Verizon seeks gateway provider deadline extensions

Verizon petitioned the FCC for a limited waiver of deadlines related to the Gateway Provider Order. Their request highlights the effort required to complete an IP transition. Here’s an overview.

Gateway provider rule and deadlines

The Gateway Provider Order included the following requirements and deadlines:

1.Implement STIR/SHAKEN and authenticate unsigned calls with a U.S. calling number received from foreign providers that it will exchange with another provider as a SIP call.June 30, 2023
2.Register in the Robocall Mitigation Database (RMD).January 11, 2023
3.Implement a Robocall Mitigation Program, including:
 a.24-hour traceback responseJanuary 11, 2023
 b.Mandatory blocking of illegal traffic when notified by the Commission and calls with calling numbers that appear on a reasonable DNO (Do Not Originate) listDecember 19, 2022
 c.Know Your Upstream Provider—take reasonable and effective steps to ensure that the immediate upstream foreign provider is not using the gateway provider to carry illegal trafficJanuary 11, 2023
 d.Mitigate illegal robocalls—a “general mitigation standard” that requires gateway providers to mitigate illegal robocalls regardless of whether they have fully implemented STIR/SHAKENJanuary 11, 2023

Verizon requested a limited waiver of deadlines for implementing DNO (Do-Not-Originate) blocking and for implementing STIR/SHAKEN signatures to incoming gateway traffic with U.S. calling numbers that it will exchange with another provider as a SIP call. (These items are highlighted in the table above.) Verizon asked that both deadlines be extended to December 31, 2023, so they can complete IP transition work in their gateway network.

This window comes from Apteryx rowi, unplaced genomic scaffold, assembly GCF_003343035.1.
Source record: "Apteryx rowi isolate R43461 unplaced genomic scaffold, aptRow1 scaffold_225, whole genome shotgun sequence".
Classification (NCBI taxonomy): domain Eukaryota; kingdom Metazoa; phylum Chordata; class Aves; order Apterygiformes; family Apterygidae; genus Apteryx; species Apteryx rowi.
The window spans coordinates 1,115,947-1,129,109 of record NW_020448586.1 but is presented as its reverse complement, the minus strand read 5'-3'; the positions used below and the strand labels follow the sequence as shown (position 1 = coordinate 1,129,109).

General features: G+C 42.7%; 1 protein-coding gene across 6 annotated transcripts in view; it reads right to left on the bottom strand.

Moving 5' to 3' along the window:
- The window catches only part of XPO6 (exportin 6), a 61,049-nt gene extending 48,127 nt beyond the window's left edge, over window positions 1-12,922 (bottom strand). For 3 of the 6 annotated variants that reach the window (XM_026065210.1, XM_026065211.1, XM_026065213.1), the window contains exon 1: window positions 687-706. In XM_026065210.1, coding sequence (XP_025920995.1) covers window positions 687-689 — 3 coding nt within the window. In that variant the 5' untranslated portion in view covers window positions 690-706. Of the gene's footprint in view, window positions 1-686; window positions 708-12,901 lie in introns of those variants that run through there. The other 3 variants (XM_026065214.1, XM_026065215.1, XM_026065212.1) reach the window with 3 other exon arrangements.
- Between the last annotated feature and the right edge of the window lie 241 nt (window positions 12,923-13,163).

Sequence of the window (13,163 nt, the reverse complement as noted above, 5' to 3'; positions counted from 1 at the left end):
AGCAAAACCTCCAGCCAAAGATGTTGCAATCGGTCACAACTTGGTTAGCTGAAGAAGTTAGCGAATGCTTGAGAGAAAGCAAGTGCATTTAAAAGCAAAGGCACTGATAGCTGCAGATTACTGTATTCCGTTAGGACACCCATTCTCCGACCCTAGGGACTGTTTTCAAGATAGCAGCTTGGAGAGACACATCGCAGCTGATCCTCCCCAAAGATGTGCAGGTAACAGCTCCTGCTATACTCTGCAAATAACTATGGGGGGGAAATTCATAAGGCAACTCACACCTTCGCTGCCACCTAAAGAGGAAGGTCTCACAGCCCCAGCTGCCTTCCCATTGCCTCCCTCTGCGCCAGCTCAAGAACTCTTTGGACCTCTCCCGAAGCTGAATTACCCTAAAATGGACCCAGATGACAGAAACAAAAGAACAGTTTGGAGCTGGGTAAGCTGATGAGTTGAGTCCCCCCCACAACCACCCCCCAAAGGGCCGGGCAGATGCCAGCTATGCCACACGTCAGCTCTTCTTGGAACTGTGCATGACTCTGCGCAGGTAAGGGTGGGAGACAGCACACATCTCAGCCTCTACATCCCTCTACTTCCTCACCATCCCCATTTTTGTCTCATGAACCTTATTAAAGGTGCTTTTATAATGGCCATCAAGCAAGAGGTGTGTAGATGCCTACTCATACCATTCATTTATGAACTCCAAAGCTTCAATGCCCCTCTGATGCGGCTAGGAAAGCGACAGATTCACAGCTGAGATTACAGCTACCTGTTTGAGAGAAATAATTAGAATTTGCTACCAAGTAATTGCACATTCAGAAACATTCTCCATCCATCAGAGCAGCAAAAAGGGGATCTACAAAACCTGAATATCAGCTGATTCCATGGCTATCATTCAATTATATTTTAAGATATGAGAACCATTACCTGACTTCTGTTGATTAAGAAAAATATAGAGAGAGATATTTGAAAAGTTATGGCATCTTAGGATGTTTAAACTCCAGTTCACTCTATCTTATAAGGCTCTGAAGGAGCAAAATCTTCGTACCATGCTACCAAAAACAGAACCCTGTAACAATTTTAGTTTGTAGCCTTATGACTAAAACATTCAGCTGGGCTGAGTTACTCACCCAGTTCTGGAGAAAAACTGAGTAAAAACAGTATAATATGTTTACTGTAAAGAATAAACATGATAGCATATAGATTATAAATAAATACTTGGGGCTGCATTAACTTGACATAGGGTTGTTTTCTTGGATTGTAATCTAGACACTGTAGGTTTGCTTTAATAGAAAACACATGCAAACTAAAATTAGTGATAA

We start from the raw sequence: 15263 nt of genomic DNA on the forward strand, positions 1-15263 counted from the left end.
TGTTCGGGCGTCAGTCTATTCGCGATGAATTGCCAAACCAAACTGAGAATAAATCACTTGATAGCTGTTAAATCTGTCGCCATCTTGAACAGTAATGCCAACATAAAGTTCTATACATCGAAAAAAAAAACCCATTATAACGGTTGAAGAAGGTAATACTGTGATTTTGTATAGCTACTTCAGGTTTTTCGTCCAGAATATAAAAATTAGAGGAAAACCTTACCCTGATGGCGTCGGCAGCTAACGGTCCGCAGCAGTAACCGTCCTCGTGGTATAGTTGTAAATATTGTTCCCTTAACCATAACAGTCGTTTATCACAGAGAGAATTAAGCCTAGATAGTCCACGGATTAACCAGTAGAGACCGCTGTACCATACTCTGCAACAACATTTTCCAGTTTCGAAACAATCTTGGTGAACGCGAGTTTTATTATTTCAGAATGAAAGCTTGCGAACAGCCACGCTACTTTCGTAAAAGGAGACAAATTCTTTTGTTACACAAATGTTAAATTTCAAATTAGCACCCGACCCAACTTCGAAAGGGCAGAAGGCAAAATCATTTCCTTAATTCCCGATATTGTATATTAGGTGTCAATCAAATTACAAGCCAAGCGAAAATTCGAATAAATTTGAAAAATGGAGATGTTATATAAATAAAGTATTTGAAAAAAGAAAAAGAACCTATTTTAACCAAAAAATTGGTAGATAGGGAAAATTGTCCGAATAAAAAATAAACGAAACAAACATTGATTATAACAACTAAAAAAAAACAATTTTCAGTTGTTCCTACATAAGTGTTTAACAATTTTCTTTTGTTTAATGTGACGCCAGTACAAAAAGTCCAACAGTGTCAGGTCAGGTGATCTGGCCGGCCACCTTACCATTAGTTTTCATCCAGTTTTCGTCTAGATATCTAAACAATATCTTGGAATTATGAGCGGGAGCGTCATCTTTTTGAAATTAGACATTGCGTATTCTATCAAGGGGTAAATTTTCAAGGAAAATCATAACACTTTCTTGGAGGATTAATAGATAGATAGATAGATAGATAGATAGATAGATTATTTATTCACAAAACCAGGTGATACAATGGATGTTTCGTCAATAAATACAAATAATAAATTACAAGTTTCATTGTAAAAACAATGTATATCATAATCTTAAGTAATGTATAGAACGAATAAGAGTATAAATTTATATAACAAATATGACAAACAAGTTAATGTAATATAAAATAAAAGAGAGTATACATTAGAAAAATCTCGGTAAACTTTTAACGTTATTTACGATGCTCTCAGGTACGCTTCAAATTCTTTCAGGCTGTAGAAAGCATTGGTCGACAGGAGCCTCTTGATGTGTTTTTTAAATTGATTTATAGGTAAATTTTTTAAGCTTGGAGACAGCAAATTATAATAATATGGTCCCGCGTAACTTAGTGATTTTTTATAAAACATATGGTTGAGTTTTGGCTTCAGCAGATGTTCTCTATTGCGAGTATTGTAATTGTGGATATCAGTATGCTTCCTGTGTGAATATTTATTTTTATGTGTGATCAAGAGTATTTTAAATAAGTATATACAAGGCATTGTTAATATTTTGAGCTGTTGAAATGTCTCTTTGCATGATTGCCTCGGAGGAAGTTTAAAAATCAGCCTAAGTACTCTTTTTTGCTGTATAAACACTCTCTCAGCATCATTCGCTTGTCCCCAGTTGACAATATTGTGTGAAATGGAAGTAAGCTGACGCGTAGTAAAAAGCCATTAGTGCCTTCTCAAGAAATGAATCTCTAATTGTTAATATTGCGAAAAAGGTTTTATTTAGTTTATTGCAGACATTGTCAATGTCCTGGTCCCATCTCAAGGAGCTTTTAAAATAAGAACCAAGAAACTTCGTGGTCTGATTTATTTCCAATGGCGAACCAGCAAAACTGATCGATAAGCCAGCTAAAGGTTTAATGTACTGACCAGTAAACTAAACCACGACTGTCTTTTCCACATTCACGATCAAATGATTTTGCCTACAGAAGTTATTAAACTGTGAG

We aren’t calling out Verizon for requesting an extension, and we have no opinion on whether the Commission should grant the petition. We think the petition illuminates the difficulties that providers face with an IP transition.

Network changes planned

Verizon is already doing DNO blocking and STIR/SHAKEN authentication and verification in their domestic network. In their petition, Verizon explained that they:

  • Block thousands of calls each month that use calling numbers that appear on the Industry Traceback Group’s DNO list.
  • Sign more than seven billion calls per month as an originating carrier
  • Verify more than seven billion calls per month on the terminating side using STIR/SHAKEN.

Verizon does not have these capabilities in its gateway network. Most of the traffic to Verizon’s international gateways arrives at 1990s-era non-IP switches that are incapable of being configured for either blocking or STIR/SHAKEN.

Verizon considered replacing these legacy switches with newer ones that can handle both DNO blocking and STIR/SHAKEN. They concluded that this would take several years and impose costs in the eight-figure range (i.e., tens of millions of dollars).

Instead of this “rip and replace” approach, Verizon chose a “workaround” strategy. They will evolve an existing STIR/SHAKEN-capable network that has been used only for domestic traffic so that it can accept traffic from abroad.

Even this workaround approach involves many steps: